Bottom shekel / The opposite of Obama
Throughout its existence, the United States has taken pride in its economic system, which is based on low taxation and a tight budget. That is the basis of the American dream. Come, build a business, work hard and the government will behave with restraint, taking a modest bite of the fruits of your labor and leaving you with the lion's share.
The American approach birthed an explosion of entrepreneurial spirit and impressive economic growth over decades and decades. Americans learned that low tax is the best growth driver in town. Thanks to low tax, they achieved the famous prosperity on which America's might, in peace and in war, is based.
Then along came Barack Obama and changed direction. Last week, he presented a gigantic budget for the year 2011, characterized by a terrifyingly large deficit. His budget boils down to the very antithesis of the American dream.
America's budget for 2011 is $3.8 trillion, and the deficit is projected to run at 11% of America's gross domestic product, or around $1.6 trillion. Never before has the United States run figures like that, at least during peace time. It has during war - for instance during the U.S. Civil War of 1861-1865 or during World War II. But then the working assumption was that after the war, spending would drop, and the budget would return to normal.
This time, there's no such working assumption. When presenting his plan, Obama remarked, "We won't be able to bring down this deficit overnight." And with that the president of the United States shut down the growth engine of the American economy and condemned the nation to a protracted depression.
One of the worst things about a gargantuan deficit is the need to raise taxes. Obama's plan is to raise marginal tax from 36% to 39.6% and also to hike taxes on capital gains and dividends.
So far Israel has gone the opposite direction. We have been cutting expenditure and lowering tax, to make our economy more attractive. Investors flocked in and the economy flourished.
Here, too, some claimed that government spending couldn't be lowered any more, so taxes shouldn't be cut any more.
The ones saying that are people who have spent their entire adult lives in civil service (at the Bank of Israel, the Finance Ministry) or in academia. As far as they're concerned, the country's public sector is satisfactorily efficient and thrifty. So if the aim is to improve service to the citizen, there's no choice but to increase budgets. Balderdash, of course.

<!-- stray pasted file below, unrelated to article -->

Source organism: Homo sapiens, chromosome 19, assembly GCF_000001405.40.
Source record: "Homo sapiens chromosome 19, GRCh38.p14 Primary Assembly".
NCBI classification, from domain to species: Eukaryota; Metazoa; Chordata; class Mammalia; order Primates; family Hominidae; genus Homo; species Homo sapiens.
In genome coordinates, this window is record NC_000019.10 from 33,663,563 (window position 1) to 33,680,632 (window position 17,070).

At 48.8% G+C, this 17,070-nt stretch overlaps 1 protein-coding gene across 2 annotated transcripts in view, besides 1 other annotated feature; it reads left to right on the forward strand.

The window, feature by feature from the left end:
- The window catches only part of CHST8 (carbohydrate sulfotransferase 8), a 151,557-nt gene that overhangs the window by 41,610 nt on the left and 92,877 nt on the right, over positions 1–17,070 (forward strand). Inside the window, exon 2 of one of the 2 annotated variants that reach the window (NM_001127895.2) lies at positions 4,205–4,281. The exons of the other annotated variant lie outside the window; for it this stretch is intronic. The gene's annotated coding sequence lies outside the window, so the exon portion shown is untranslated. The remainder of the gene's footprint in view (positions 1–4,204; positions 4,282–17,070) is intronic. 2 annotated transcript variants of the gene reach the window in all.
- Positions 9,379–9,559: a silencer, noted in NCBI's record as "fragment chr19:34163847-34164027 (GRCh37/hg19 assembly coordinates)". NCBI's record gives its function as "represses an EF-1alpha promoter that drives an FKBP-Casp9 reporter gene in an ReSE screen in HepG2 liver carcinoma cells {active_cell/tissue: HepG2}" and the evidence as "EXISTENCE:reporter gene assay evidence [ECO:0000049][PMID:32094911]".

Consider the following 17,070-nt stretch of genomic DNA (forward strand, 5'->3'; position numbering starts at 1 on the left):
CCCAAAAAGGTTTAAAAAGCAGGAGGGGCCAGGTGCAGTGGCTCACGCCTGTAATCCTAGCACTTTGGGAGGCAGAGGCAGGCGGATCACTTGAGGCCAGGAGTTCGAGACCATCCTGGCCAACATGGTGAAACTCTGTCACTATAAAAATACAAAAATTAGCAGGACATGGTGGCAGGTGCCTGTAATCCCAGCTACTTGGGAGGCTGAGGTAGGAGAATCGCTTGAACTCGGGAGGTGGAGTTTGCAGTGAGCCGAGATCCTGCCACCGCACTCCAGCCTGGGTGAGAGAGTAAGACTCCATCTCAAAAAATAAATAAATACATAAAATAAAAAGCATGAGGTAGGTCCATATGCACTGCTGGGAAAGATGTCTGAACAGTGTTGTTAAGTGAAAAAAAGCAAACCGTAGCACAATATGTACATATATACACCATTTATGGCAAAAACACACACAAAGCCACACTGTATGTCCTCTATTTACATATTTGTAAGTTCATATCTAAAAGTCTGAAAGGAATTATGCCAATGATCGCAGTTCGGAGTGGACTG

Take the example of the astronomical pay raises now being handed out at the Bank of Israel, while the private sector tightens its belt to survive. Maybe the top people at the Bank of Israel should drop by an actual factory to see how real people live.
Recently, the head of the treasury's budget department, Udi Nissan, has been making worrisome noises. He's no fan of more tax cuts. But before he lavishes more money on government, he'd do well to seriously tackle the waste and redundancies in the defense, education and other ministries. We'd have billions to redistribute.
In other words, service to the citizen could be improved through streamlining the civil service,not heaping more money on it. But that would be difficult and unpopular.
Tax cuts are immediately beneficial for the economy. We saw that in 2003, when the budget was cut and taxes were, too. The economy boomed, achieving 5% growth a year.
Then, too, the opponents of the budget and tax cuts wailed, and the very same people are moaning today, the same professors and central bank officials. They erroneously think that economics is a static science, so for them it's just a question of dividing the pie, not thinking of ways to increase it. In 2003, the Bank of Israel claimed the budget cuts would merely increase the deficit and therefore the national debt. What happened was the opposite.
The tax cuts wound up increasing total tax revenue because of the surge in economic activity (as Laffer curve theory - taxable income elasticity - postulates). When tax revenue increases, the lot of the poor can be improved, which is what happened here under Ehud Olmert. He had more tax revenue and therefore more to spend on the old, the Holocaust victims, on children at risk, on welfare and education and, yes, defense too.
That year, 500,000 people joined the workforce as demand for workers increased. Most were lower or middle class. So how can one claim that growth doesn't filter down? It does, and it's the only thing that can counter poverty and inequality.
Netanyahu and Steinitz must ignore the bad example set by the leaders of the West. They should continue to streamline government and cut taxes. In other words, they must do exactly the opposite of Obama.